"We've now addressed that inconsistency," says Ric Robertson, the Academy's executive administrator.
In an effort to make it easier for smaller films to compete for attention with the big guys, mailing of videos and DVDs this year was permitted to begin Nov. 1, two weeks earlier than last year. However, members still may not be sent both a video and DVD of the same motion picture.
This year, in a nod to the Internet age, email campaigning has made it into the guidelines: It's restricted. Any email sent to Academy members must adhere to the same strictures that apply to regular mail: It may include information about screenings but "may not extol the merits of a film or achievement, nor should it refer to other awards, past or present."
The new guidelines also prohibit letters or emails that mention Web sites set up by studios to promote certain films, or that feature links to those sites.
"We definitely try to limit the hyperbole," Robertson says.
The Academy even regulates the quality of paper that can be sent with mailings: Heavy paper or card stock is verboten. And if you're sending a screenplay to members of the writers branch (during the nominating period only, please), the Academy recommends "a double-sided format." Save a tree while you're at it.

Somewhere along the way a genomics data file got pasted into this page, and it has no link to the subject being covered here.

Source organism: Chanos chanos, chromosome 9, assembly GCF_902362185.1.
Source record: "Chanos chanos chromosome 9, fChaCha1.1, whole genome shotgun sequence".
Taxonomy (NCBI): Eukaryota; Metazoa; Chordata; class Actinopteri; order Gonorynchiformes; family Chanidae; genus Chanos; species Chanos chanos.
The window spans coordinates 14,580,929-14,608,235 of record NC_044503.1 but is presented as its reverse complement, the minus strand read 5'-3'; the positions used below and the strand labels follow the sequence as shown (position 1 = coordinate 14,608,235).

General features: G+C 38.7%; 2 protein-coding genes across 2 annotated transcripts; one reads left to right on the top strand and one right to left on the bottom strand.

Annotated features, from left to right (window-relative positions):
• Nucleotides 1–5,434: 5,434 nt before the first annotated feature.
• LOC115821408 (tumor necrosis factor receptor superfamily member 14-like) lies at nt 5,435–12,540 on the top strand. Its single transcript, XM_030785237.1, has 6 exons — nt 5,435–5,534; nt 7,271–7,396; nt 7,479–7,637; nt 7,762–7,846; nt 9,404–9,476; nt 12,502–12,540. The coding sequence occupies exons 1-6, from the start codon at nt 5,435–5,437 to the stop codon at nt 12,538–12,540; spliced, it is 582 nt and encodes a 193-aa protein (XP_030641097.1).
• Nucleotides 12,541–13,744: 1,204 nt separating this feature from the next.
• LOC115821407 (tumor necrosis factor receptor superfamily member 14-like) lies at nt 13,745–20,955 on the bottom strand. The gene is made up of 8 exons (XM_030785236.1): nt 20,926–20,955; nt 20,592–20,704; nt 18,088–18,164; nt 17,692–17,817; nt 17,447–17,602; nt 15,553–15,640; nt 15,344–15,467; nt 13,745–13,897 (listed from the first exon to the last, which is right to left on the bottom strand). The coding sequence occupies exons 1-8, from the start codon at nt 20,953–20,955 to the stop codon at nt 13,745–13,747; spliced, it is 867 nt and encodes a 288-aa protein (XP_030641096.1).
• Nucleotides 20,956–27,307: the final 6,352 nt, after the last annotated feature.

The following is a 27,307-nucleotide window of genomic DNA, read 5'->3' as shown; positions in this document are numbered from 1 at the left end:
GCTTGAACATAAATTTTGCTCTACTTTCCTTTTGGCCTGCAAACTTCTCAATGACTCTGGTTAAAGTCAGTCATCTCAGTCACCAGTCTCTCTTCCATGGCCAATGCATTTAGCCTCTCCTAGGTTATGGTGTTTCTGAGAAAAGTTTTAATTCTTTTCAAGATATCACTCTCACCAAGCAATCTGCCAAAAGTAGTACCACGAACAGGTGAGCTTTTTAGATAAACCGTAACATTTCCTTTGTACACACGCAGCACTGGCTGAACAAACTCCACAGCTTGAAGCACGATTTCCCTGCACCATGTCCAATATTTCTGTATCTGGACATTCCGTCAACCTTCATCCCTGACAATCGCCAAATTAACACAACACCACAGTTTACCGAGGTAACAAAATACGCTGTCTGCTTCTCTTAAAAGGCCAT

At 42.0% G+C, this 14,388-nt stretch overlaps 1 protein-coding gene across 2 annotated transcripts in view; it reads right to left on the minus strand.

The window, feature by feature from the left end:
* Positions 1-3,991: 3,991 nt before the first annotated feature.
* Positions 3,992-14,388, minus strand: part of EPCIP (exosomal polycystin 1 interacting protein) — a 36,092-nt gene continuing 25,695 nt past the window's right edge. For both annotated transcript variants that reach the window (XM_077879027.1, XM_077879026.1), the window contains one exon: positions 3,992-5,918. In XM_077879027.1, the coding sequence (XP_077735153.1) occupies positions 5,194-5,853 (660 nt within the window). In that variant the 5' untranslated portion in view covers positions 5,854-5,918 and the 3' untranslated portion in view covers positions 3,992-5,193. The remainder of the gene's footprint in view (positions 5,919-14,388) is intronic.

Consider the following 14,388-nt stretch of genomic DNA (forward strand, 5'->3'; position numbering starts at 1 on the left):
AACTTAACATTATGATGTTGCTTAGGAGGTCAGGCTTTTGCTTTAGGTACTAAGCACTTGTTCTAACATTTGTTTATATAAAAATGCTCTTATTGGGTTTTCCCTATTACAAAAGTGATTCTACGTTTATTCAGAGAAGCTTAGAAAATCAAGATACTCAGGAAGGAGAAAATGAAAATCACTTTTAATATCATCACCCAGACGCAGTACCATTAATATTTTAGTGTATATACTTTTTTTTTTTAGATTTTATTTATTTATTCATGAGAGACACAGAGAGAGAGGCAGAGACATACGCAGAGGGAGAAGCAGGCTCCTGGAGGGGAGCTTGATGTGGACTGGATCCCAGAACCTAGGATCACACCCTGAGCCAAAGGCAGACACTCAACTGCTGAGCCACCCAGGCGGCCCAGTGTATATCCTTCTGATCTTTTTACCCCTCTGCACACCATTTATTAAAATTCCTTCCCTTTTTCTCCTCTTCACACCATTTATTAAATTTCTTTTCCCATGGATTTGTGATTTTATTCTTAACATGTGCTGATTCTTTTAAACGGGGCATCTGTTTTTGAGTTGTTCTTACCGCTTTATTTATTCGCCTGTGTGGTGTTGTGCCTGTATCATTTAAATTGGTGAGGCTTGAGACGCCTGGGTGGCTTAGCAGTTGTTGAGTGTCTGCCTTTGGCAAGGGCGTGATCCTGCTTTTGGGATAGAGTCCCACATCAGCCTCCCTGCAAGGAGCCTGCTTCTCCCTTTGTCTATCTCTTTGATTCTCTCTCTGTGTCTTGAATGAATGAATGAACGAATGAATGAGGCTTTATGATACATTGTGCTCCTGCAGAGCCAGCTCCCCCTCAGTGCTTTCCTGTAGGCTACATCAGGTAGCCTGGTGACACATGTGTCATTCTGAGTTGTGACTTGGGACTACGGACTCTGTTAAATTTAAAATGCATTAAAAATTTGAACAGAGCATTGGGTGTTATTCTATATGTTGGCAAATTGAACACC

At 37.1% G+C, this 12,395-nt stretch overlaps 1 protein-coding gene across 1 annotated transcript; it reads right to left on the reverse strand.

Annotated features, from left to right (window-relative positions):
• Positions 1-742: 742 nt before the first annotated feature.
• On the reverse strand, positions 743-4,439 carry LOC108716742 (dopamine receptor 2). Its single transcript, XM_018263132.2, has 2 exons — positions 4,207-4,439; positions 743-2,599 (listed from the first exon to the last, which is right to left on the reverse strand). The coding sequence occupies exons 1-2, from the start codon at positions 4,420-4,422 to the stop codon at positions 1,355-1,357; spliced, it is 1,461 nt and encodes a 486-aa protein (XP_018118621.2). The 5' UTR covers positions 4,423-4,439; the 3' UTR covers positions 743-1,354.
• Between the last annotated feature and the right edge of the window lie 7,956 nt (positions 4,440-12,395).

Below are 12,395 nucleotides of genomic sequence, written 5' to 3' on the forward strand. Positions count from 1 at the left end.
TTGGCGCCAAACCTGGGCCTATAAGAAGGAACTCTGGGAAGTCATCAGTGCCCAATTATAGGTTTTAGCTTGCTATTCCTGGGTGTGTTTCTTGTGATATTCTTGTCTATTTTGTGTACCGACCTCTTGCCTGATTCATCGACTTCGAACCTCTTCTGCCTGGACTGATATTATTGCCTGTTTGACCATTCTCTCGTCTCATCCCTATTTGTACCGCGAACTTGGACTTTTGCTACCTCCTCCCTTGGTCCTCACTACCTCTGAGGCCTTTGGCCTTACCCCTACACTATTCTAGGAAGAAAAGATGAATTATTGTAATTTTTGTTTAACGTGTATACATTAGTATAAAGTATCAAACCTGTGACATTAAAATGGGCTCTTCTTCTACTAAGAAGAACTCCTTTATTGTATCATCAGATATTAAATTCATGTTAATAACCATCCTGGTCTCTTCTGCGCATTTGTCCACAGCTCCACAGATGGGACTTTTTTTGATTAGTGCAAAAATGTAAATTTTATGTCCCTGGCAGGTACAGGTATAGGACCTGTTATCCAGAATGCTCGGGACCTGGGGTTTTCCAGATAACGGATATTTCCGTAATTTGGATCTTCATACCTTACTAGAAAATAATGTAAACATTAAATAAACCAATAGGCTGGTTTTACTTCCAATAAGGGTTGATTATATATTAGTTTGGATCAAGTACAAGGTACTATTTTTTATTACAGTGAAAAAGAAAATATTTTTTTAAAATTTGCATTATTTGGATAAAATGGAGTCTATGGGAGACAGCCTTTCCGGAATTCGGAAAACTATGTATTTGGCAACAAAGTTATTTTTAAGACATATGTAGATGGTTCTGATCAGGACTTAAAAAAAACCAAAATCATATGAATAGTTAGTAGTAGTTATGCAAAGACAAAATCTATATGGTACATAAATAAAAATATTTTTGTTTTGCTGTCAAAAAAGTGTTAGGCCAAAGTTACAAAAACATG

Generally, campaigners try to stay within the Academy's boundaries.
"When you have an important work, you want to make sure that everyone sees it," says consultant Bruce Feldman, who is working on the award campaign for Steven Spielberg's "A.I. Artificial Intelligence" "You just have to be diligent."
Most campaigners appreciate the Academy's persnicketiness.
"They are careful to let the studios know of any important changes, so it's important to pay attention to the documents you get in the mail from them," says Janet Hill, senior veep for publicity at Miramax Films, which is gearing up for what she calls an all-category push for "The Shipping News," due for release Christmas Day.
Others grumble about the Academy's schoolmarmish ways, but they go along because no one in town wants to incur the org's wrath. And everyone appears eager to disassociate themselves from the kind of derision that once rained down on the questionable standards of the Golden Globes and the organization that awards them, the Hollywood Foreign Press Assn.
Chantal Dinnage, managing director of the HFPA, says campaigners should not try to duplicate Sharon Stone's trick of a couple of years back when she gave $295 Coach watches to HFPA members to pump up her chances in "The Muse." The watches were returned, although members were allowed to keep $35 cell phones sent by Fine Line Features to promote "Simpatico."
"You can't give expensive presents," Dinnage says. "They'd be returned."
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|Comment:||Rules of the (Oscar) game: new guidelines restrain, and challenge, award contenders. (The countdown: the insider's guide to the awards season).|
|Article Type:||Brief Article|
|Date:||Dec 3, 2001|